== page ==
“No more smokescreens, no more labels, no more codes: let’s talk abortion”
It is estimated that 35 abortions per 1,000 women aged 15–44 happen each year worldwide. Abortion happens in Sweden, Greece and France, where it is legal, performed by medical professionals, and covered by the national health insurance. And it also takes place in Kenya, El Salvador, and the Philippines, where it is a crime and a woman who terminates a pregnancy risks going to jail or dying. According to anthropologists, abortion is found in virtually every society, going back at least 4,000 years.
Yet, one thing that all countries have in common regardless of their laws and policies on abortion is that it is a stigmatized procedure. There are levels of stigma depending on each of the countries and contexts but for the most part, women who access abortions still fear being judged, arrested, persecuted, harassed or even killed. As a result, many women are forced to seek out this health service through clandestine and/or often unsafe means, and at the same time, activists are forced to navigate precarious contexts in the face of restraint and repression. Silence, fear, shame, and stigma: these are all elements that are reinforced and reproduced through misinformation and ignorance. The prevailing views on abortion around the globe produce, reproduce and reinforce stigma at individual, community, institutional, cultural, and legal levels. The stigma surrounding abortion shames and silences individuals seeking abortion, individuals who have had an abortion, and healthcare providers in this line of work. In some cases, abortion stigma justifies and upholds restrictive and coercive laws criminalizing abortion, thereby serving as a major contributor to unsafe abortions, and subjecting countless persons to grave human rights violations. The stigma surrounding abortion also intersects with pervasive power relations, patriarchal norms, wrongful gender stereotypes, and privileged identity markers.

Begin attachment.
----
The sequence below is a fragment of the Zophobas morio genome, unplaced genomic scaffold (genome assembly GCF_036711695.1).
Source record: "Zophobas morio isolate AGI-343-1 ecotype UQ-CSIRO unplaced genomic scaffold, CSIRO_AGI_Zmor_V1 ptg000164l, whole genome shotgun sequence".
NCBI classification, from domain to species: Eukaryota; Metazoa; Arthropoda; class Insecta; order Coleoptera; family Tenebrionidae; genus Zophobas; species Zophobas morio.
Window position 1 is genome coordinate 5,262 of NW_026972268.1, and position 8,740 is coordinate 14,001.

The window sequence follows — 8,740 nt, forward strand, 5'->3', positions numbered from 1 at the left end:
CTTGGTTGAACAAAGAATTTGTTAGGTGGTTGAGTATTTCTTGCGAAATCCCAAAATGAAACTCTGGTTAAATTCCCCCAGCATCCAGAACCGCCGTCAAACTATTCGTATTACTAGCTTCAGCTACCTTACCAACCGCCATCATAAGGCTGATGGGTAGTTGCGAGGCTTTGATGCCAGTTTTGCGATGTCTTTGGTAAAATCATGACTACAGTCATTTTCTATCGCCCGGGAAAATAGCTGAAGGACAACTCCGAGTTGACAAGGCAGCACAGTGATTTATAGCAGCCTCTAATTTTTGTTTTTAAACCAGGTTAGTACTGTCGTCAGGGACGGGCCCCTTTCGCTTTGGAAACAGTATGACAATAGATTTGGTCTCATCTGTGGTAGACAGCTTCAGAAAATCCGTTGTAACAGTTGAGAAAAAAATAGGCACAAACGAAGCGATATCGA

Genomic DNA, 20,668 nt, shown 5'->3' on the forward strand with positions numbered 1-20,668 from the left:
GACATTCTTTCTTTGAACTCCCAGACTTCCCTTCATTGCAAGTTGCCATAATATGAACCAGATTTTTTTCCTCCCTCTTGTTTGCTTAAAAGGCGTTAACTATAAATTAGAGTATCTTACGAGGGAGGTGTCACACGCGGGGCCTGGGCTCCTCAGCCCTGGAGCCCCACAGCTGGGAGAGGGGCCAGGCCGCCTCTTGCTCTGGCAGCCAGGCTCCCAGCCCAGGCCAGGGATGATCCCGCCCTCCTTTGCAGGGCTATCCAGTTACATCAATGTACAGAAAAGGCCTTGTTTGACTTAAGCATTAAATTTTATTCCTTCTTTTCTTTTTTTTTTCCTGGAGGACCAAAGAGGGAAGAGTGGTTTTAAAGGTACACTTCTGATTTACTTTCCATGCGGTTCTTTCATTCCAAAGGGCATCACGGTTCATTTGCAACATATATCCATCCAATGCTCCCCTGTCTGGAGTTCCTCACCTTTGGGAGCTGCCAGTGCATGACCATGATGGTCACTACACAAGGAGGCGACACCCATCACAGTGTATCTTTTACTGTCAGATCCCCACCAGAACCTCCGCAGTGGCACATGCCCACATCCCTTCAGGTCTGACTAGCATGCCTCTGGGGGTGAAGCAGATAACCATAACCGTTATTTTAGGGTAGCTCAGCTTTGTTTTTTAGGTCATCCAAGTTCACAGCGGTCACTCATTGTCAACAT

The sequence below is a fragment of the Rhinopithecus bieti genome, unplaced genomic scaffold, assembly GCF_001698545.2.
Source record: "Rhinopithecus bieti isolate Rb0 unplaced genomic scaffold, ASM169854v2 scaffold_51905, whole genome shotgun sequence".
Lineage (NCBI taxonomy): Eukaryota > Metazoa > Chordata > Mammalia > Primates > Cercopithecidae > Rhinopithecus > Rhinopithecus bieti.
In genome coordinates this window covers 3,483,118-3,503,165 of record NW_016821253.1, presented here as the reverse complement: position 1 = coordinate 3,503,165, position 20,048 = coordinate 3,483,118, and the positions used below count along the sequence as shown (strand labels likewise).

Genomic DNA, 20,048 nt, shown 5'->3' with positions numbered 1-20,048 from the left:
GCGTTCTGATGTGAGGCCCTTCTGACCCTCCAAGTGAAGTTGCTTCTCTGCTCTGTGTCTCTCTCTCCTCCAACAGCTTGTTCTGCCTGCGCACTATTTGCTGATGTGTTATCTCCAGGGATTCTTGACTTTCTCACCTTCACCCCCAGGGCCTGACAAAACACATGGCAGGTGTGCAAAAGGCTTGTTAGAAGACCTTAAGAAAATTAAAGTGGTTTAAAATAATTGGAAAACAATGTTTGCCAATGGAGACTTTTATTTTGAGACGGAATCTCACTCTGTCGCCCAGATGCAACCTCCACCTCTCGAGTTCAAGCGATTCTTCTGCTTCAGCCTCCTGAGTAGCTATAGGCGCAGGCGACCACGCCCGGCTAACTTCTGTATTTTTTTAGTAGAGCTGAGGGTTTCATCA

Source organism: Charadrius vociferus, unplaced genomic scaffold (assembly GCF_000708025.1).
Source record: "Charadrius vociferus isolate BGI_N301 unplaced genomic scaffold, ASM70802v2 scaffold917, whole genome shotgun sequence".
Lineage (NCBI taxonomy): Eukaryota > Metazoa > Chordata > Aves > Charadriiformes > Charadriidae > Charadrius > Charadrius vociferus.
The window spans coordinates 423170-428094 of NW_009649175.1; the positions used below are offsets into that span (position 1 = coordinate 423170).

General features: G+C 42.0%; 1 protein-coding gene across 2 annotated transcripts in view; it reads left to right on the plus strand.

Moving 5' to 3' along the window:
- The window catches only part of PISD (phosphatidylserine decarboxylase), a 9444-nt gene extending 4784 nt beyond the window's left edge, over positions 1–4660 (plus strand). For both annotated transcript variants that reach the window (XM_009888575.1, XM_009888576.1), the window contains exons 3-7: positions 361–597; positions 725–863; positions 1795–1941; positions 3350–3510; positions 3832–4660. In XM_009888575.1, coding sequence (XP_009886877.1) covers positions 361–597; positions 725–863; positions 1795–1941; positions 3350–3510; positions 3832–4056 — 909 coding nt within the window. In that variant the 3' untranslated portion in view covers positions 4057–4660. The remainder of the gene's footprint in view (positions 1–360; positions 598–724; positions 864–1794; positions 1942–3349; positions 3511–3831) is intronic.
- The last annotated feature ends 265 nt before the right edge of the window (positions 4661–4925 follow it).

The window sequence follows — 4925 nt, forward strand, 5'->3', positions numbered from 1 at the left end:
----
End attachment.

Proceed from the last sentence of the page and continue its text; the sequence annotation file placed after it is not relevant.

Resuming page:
Too often, rights to abortion are defended through reference to various tragic circumstances of pregnancy: life endangerment, rape, incest, and congenital malformation. But this silences and stigmatises the great majority of women whose reasons for obtaining an abortion do not fall into these categories.